Eric; Yep, yep, absolutely. There is a specific choice between a villa with a pool and a townhouse. Obviously, if you’re in a townhouse you’re not going to have a pool because you don’t have space for it.
You know the townhouse is a hundred years old. But, we compromised. We saw a couple of lovely villas with beautiful pool areas, etc, and realised that, obviously by definition it’s five or ten minutes out of town in a car, so you’ve got to use a car for everything you’re doing and you’d be a bit isolated. So, we came to the conclusion that wasn’t what we wanted.
Beth: Yeah, interesting. It’s interesting the journey you went on because some people that I talk to know exactly what they want from the start. You mentioned budget, how did that factor in? Do you mind if I ask what your budget was and what you spent in the end?
Eric: The budget was about one hundred and fifty to two hundred thousand pounds. It was fairly flexible. What we weren’t clear on when we entered the process was the tax implications of buying in Spain and that you get, basically, a straight ten percent tax on your purchase price. So, you’ve got to bear that in mind.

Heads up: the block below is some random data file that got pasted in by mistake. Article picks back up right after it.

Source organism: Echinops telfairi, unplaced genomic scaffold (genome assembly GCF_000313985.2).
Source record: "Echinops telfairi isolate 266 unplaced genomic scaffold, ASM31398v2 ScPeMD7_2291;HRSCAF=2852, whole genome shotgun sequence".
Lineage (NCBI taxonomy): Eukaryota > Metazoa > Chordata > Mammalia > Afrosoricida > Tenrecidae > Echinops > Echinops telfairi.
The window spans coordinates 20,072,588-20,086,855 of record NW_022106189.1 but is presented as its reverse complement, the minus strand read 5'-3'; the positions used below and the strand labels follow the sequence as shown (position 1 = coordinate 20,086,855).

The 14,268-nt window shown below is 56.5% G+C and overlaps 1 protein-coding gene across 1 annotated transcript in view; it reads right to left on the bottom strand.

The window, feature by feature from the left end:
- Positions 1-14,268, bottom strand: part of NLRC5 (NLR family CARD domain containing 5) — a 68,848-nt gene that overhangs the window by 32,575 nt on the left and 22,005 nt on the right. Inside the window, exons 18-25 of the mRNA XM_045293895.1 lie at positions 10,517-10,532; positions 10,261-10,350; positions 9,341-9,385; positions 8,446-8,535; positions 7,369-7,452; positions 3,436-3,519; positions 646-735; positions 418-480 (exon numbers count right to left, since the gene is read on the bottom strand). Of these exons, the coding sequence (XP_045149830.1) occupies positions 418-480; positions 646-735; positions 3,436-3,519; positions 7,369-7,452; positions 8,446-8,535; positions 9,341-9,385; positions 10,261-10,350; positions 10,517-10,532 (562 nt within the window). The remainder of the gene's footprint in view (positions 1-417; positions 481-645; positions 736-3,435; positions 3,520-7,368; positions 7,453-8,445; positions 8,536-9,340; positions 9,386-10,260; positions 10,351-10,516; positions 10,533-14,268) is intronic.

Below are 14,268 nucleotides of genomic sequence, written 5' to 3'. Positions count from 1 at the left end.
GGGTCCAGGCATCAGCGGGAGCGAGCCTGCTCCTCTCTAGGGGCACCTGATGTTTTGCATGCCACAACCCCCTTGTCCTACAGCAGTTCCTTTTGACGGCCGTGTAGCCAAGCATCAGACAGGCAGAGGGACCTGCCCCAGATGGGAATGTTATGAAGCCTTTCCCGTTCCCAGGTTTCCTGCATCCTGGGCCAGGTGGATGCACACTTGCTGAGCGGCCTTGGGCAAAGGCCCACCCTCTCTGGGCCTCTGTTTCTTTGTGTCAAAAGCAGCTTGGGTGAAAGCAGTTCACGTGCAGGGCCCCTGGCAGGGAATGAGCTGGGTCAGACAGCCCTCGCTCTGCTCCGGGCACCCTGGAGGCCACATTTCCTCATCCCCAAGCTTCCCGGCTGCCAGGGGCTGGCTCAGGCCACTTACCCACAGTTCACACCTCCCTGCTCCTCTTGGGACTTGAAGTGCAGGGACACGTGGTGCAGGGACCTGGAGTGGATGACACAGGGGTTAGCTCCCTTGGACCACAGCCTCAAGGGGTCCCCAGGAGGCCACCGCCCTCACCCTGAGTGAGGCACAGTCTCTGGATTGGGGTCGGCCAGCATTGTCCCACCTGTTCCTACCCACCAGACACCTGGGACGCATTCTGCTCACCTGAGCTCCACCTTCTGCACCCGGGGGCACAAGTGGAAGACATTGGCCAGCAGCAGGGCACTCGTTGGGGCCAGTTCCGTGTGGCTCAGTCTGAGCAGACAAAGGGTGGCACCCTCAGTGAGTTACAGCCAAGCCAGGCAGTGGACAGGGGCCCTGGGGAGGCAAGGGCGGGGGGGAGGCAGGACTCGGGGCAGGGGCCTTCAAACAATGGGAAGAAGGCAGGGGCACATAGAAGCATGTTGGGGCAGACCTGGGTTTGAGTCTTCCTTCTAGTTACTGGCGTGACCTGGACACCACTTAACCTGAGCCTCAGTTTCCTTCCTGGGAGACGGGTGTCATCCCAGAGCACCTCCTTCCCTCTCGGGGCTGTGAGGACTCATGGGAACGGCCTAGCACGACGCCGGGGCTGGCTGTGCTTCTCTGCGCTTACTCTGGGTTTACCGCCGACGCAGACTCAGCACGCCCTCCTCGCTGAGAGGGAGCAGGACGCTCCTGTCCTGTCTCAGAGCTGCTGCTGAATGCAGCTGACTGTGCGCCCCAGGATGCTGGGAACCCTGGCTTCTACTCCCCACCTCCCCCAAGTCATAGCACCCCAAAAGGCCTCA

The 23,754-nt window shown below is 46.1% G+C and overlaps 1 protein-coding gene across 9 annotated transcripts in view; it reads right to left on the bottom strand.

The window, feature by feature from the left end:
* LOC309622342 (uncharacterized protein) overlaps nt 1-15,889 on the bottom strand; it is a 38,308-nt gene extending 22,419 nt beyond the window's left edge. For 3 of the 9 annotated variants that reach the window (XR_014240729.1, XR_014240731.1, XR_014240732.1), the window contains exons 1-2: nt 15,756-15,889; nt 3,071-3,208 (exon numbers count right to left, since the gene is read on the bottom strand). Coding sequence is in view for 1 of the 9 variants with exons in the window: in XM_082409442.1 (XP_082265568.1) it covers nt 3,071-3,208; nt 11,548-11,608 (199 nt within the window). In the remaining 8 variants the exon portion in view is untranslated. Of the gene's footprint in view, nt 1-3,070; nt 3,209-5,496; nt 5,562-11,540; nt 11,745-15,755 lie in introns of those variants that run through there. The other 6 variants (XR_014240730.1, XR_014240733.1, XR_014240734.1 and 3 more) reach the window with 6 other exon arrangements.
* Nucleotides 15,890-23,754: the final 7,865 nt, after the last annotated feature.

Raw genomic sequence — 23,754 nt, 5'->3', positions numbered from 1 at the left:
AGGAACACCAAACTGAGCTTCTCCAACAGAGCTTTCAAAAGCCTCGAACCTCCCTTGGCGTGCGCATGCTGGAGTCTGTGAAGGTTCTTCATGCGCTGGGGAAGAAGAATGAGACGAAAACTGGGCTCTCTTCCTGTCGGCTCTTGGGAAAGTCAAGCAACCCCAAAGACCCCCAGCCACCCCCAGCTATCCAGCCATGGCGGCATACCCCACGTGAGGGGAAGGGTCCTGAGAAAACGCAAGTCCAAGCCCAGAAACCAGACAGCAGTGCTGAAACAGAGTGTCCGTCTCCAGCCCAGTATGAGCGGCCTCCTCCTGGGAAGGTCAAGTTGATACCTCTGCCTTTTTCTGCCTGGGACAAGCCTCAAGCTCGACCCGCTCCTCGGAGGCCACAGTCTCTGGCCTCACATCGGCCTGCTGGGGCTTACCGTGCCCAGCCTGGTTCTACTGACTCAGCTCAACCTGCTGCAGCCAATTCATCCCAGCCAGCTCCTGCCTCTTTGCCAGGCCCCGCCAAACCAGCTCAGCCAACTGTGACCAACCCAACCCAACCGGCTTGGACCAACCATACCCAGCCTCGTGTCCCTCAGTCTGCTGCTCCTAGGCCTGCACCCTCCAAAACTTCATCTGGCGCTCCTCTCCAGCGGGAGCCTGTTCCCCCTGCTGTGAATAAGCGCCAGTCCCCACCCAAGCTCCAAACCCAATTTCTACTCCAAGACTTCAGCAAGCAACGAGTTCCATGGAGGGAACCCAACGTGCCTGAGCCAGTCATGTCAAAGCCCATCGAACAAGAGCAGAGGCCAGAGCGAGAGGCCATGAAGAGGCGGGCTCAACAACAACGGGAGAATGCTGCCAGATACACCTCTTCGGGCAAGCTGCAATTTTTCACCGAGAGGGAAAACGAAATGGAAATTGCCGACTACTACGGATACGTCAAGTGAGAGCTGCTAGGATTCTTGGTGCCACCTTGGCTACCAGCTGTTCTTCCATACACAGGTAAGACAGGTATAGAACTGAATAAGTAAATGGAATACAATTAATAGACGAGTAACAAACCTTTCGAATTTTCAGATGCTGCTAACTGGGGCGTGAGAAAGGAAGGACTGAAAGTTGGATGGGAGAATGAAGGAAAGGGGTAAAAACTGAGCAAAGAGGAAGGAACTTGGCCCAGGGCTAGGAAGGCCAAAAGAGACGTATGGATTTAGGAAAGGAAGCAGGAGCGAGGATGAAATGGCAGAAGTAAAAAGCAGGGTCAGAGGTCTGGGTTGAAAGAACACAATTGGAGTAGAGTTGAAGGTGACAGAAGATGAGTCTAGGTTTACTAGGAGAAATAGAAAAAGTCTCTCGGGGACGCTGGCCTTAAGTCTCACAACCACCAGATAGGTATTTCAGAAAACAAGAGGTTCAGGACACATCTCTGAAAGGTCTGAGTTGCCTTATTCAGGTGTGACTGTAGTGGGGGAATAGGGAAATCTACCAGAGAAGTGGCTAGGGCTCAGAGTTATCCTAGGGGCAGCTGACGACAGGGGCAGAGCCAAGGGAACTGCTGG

But we had a conversation with an estate agent, initially, and they introduced us to the lawyer we ended up using and we got it sorted signing up for powers very quickly, on a Friday evening, at half past seven. And that allowed us to go through the process of buying although we weren’t there. So, that’s the sort of money that we were... If we’d found a nice flat at one hundred and twenty, we’d have been quite happy buying that. But, we saw a townhouse that was higher up than that.
Actually, we ended up with six bedrooms. We didn’t buy it for the bedrooms, we bought it for the interior patio, the style of the property and it has a lovely roof terrace and it’s got a decent location just around the corner from where the council are based in Oliva.
Beth: Incredible. And the value for money, that must have struck you as so different - Even Glasgow, a six bedroom townhouse.
Eric: Yeah, we bought a four bedroom detached house twenty-five years ago and it was a similar price and that was twenty five years. So, you get a lot. We knew that before we went, that you got a good bang for the buck and that was in spite of the fact that the exchange rate was at 1.11 as opposed to... I think with the townhouse, when she bought, the exchange rate was 1.42. If you calculate it for the currency movement it cost an extra thousand pounds. So, it was very unfortunate with the timing of Brexit etc, that exchange rate was like that. But you still get a lot of house for your money.